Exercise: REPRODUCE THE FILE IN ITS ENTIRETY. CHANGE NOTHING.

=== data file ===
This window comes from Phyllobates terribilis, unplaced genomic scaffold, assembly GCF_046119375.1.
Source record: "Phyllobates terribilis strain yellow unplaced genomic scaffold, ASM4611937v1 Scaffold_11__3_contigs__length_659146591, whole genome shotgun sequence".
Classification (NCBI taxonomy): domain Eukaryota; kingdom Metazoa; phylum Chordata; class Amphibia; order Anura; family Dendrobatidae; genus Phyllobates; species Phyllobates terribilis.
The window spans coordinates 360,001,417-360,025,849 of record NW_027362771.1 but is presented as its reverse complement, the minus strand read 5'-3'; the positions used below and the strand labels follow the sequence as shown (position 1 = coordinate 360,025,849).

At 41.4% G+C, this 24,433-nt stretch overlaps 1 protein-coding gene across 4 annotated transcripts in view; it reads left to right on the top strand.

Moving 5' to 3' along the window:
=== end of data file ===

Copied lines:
This window comes from Phyllobates terribilis, unplaced genomic scaffold, assembly GCF_046119375.1.
Source record: "Phyllobates terribilis strain yellow unplaced genomic scaffold, ASM4611937v1 Scaffold_11__3_contigs__length_659146591, whole genome shotgun sequence".
Classification (NCBI taxonomy): domain Eukaryota; kingdom Metazoa; phylum Chordata; class Amphibia; order Anura; family Dendrobatidae; genus Phyllobates; species Phyllobates terribilis.
The window spans coordinates 360,001,417-360,025,849 of record NW_027362771.1 but is presented as its reverse complement, the minus strand read 5'-3'; the positions used below and the strand labels follow the sequence as shown (position 1 = coordinate 360,025,849).

At 41.4% G+C, this 24,433-nt stretch overlaps 1 protein-coding gene across 4 annotated transcripts in view; it reads left to right on the top strand.

Moving 5' to 3' along the window: